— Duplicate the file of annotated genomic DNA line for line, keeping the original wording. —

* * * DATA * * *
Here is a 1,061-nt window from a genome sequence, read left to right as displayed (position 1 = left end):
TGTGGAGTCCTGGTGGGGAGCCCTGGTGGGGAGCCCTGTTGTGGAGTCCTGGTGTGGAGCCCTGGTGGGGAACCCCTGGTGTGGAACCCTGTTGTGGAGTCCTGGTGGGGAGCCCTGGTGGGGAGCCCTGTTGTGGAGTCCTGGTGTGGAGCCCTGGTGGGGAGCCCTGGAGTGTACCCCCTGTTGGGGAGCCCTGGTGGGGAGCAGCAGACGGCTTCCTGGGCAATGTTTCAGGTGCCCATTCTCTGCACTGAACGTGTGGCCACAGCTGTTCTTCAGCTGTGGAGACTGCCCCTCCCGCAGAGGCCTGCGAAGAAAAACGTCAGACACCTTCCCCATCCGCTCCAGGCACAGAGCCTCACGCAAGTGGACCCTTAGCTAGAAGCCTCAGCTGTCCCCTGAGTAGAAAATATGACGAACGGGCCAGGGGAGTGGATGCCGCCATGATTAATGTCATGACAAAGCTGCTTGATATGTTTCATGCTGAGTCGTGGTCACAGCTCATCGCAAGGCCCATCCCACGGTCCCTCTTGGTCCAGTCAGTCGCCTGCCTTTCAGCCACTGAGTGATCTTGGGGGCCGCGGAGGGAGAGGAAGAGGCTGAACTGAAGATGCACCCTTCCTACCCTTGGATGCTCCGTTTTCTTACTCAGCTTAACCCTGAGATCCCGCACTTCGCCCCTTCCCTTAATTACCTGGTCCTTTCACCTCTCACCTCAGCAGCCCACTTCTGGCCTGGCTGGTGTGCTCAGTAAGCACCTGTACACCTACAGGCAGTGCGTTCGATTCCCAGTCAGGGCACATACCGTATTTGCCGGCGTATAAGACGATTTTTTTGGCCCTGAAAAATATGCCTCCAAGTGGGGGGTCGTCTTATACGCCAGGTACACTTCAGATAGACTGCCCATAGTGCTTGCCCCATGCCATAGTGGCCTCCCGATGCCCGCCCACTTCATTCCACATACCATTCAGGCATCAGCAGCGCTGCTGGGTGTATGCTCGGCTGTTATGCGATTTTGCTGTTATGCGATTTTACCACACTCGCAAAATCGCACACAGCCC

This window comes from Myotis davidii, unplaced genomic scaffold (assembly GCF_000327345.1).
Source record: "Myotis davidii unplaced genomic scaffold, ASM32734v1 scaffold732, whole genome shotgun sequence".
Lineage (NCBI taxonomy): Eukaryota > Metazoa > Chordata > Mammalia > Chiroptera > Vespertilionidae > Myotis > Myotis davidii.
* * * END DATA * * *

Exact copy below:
Here is a 1,061-nt window from a genome sequence, read left to right as displayed (position 1 = left end):
TGTGGAGTCCTGGTGGGGAGCCCTGGTGGGGAGCCCTGTTGTGGAGTCCTGGTGTGGAGCCCTGGTGGGGAACCCCTGGTGTGGAACCCTGTTGTGGAGTCCTGGTGGGGAGCCCTGGTGGGGAGCCCTGTTGTGGAGTCCTGGTGTGGAGCCCTGGTGGGGAGCCCTGGAGTGTACCCCCTGTTGGGGAGCCCTGGTGGGGAGCAGCAGACGGCTTCCTGGGCAATGTTTCAGGTGCCCATTCTCTGCACTGAACGTGTGGCCACAGCTGTTCTTCAGCTGTGGAGACTGCCCCTCCCGCAGAGGCCTGCGAAGAAAAACGTCAGACACCTTCCCCATCCGCTCCAGGCACAGAGCCTCACGCAAGTGGACCCTTAGCTAGAAGCCTCAGCTGTCCCCTGAGTAGAAAATATGACGAACGGGCCAGGGGAGTGGATGCCGCCATGATTAATGTCATGACAAAGCTGCTTGATATGTTTCATGCTGAGTCGTGGTCACAGCTCATCGCAAGGCCCATCCCACGGTCCCTCTTGGTCCAGTCAGTCGCCTGCCTTTCAGCCACTGAGTGATCTTGGGGGCCGCGGAGGGAGAGGAAGAGGCTGAACTGAAGATGCACCCTTCCTACCCTTGGATGCTCCGTTTTCTTACTCAGCTTAACCCTGAGATCCCGCACTTCGCCCCTTCCCTTAATTACCTGGTCCTTTCACCTCTCACCTCAGCAGCCCACTTCTGGCCTGGCTGGTGTGCTCAGTAAGCACCTGTACACCTACAGGCAGTGCGTTCGATTCCCAGTCAGGGCACATACCGTATTTGCCGGCGTATAAGACGATTTTTTTGGCCCTGAAAAATATGCCTCCAAGTGGGGGGTCGTCTTATACGCCAGGTACACTTCAGATAGACTGCCCATAGTGCTTGCCCCATGCCATAGTGGCCTCCCGATGCCCGCCCACTTCATTCCACATACCATTCAGGCATCAGCAGCGCTGCTGGGTGTATGCTCGGCTGTTATGCGATTTTGCTGTTATGCGATTTTACCACACTCGCAAAATCGCACACAGCCC

This window comes from Myotis davidii, unplaced genomic scaffold (assembly GCF_000327345.1).
Source record: "Myotis davidii unplaced genomic scaffold, ASM32734v1 scaffold732, whole genome shotgun sequence".
Lineage (NCBI taxonomy): Eukaryota > Metazoa > Chordata > Mammalia > Chiroptera > Vespertilionidae > Myotis > Myotis davidii.